915P Chipset Roundup: ABIT AG8, ASUS P5GD2 Premium, and Foxconn 915A01-P

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Benchmark Analysis & Conclusion


Benchmark Analysis Summary

Looking at the data


 The benchmarks clearly point to ASUS' P5GD2 Premium as the fastest 915P board in our roundup, and that's with ASUS' extra optimizations (except for Hyper Path) disabled. Using the AI NOS dynamic overclocking feature and PEG Link Mode BIOS setting, it's possible to procure even more performance from the P5GD2 Premium. The other good news is that, despite slightly lower scores in some tests, ABIT's AG8 puts up a real fight using conventional DDR400 memory. Thus, if you already have a respectable 865P system and would like to adopt PCI Express graphics, it's entirely reasonable to recycle your old dual-channel memory subsystem and still get great performance. Finally, while the Foxconn 915A01-P is up against two very established manufacturers, it holds its own in all of the real-world benchmarks, though its behavior in the synthetic tests is certainly odd. Even still, Foxconn turned in a very respectable performance with its 915A01-P.

Keeping in mind that all three motherboards – ASUS' P5GD2, ABIT's AG8, and Foxconn's 915A01-P – are all members of the same chipset family, it's crazy to think that they are all separated by $100 and range from $130 to $230. With relatively similar performance characteristics by virtue of the same platform, your choice will almost certainly depend on the features you need. The top contender is naturally ASUS' P5GD2 Premium with its almost unending bundle of goodies and extreme integration. Then there's ABIT's AG8, which also comes with its share of value-added features, though it lacks the reference high-definition audio codec, a fairly glaring omission for what is otherwise a high-end motherboard. Finally, Foxconn's 915A01-P comes with relatively little in the way of extra features or useful software. (There isn't much use in a bundled name-brand antivirus app that only lasts for three months.) However, at its target price inflection, the board still offers plenty in the way of performance and platform utilization.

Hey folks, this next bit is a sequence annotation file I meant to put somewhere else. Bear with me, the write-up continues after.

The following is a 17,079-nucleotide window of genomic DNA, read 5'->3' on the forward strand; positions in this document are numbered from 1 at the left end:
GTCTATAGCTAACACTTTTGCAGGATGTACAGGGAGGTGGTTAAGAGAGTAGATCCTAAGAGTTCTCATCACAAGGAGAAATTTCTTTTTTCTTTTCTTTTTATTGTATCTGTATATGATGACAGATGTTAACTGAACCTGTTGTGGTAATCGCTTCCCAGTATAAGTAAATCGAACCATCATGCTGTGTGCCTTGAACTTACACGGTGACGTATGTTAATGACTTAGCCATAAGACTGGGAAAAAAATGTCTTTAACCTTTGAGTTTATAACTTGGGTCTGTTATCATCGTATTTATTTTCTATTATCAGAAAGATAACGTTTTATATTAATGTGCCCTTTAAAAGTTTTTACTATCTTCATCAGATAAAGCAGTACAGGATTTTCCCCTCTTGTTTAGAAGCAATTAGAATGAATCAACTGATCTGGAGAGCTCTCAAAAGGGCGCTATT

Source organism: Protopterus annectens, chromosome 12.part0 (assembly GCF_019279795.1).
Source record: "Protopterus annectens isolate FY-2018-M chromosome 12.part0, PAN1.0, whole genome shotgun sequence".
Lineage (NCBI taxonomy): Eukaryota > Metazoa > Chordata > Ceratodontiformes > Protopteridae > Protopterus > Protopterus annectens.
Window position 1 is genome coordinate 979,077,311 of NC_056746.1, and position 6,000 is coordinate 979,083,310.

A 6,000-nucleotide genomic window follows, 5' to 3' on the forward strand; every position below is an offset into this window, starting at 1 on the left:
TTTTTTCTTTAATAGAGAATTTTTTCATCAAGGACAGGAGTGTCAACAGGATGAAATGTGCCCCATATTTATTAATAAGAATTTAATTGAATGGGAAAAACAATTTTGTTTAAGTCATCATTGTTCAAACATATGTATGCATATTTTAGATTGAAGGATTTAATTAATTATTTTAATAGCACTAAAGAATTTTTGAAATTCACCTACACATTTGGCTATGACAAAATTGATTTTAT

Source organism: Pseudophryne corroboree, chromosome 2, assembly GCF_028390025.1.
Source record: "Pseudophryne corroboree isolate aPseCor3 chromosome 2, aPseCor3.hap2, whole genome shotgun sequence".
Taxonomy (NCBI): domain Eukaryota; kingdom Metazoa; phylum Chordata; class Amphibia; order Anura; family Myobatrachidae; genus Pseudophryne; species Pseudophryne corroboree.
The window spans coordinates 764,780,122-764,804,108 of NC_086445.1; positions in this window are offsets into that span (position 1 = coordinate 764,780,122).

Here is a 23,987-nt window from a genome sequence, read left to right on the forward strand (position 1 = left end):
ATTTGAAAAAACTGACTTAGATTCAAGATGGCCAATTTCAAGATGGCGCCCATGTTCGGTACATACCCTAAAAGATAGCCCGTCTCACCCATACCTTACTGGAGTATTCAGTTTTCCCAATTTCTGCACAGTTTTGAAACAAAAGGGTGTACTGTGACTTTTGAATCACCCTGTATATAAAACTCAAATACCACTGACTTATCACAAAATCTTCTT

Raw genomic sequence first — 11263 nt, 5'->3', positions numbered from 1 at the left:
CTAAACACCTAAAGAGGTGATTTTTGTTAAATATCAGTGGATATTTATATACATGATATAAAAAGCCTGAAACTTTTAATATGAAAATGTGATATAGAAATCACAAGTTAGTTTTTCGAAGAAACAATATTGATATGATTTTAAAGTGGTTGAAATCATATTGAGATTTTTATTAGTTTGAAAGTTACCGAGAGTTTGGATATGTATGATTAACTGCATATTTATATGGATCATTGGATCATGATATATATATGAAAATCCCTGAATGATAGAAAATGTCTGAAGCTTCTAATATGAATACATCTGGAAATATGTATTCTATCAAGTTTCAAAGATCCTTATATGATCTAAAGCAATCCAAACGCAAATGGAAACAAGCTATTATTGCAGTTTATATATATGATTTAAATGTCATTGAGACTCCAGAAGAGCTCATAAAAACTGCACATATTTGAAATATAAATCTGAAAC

Abit's AG8:

We didn't encounter any stability problems with the AG8, making it the most reliable board of the bunch. Coming in at roughly $135 online, it might be a surprise that the AG8 is also the cheapest board, too. A combination of solid overclocking features, low price, and great performance weigh in to shine some good light on the board. It's missing Intel's HD audio, an integral component of the 915P chipset, though. As a result, the AG8 comes across largely as an average board at an awesome price.



ASUS P5GD2 Premium:

Remember the beginning of the piece, when I was talking about the finer things in life? Beluga caviar, Benz SLR,Clos du Mesnil. Ring a bell? Well, ASUS' P5GD2 Premium comes in just shy of those luxuries, mostly because it's a 915P board and not the pricier 925X-based P5AD2. It's hard to tell, though, judging by the board's packed PCB, enormous bundle, and noticeably faster performance numbers. The addition of Intervideo's WinDVD suite is solid, as are the other bundled extras. It's also nice that ASUS took the route of elegance with passive cooling on the P5GD2's MOSFET's, 915P MCH, and ICH6-R.

Not surprisingly, luxury comes at a price. If you want the privilege of owning a P5GD2 Premium, you'll need to shell out $230 – equivalent to four ounces of Royal Sevruga. No, it's not cheap, but what else did you expect? Just shy of perfection, our P5GD2 Premium wouldn't cooperate with Corsair's 667MHz DDR2 modules, failing to even POST.




Foxconn 915A01-P:

Foxconn's offering falls right between ABIT's inexpensive AG8 and ASUS' feature-laden P5GD2. Priced at about $150, the 915A01-P includes the Intel High-Definition audio that ABIT's board lacks and DDR2 memory support to boot. Its BIOS isn't much to look at, and the included software bundle is par for the course. Don't expect much in the way of extra hardware features, either. However, the 915A01-P does make for an excellent platform on which to build an enthusiast machine on a budget. It comes with all of the features relevant to Intel's 915P chipset and procures respectable performance at the same time. There's no worrying about stability, as the 915A01-P didn't crash at all during testing. Just don't expect much in the way of overclocking; both the AG8 and P5GD2 are still miles ahead in that regard.

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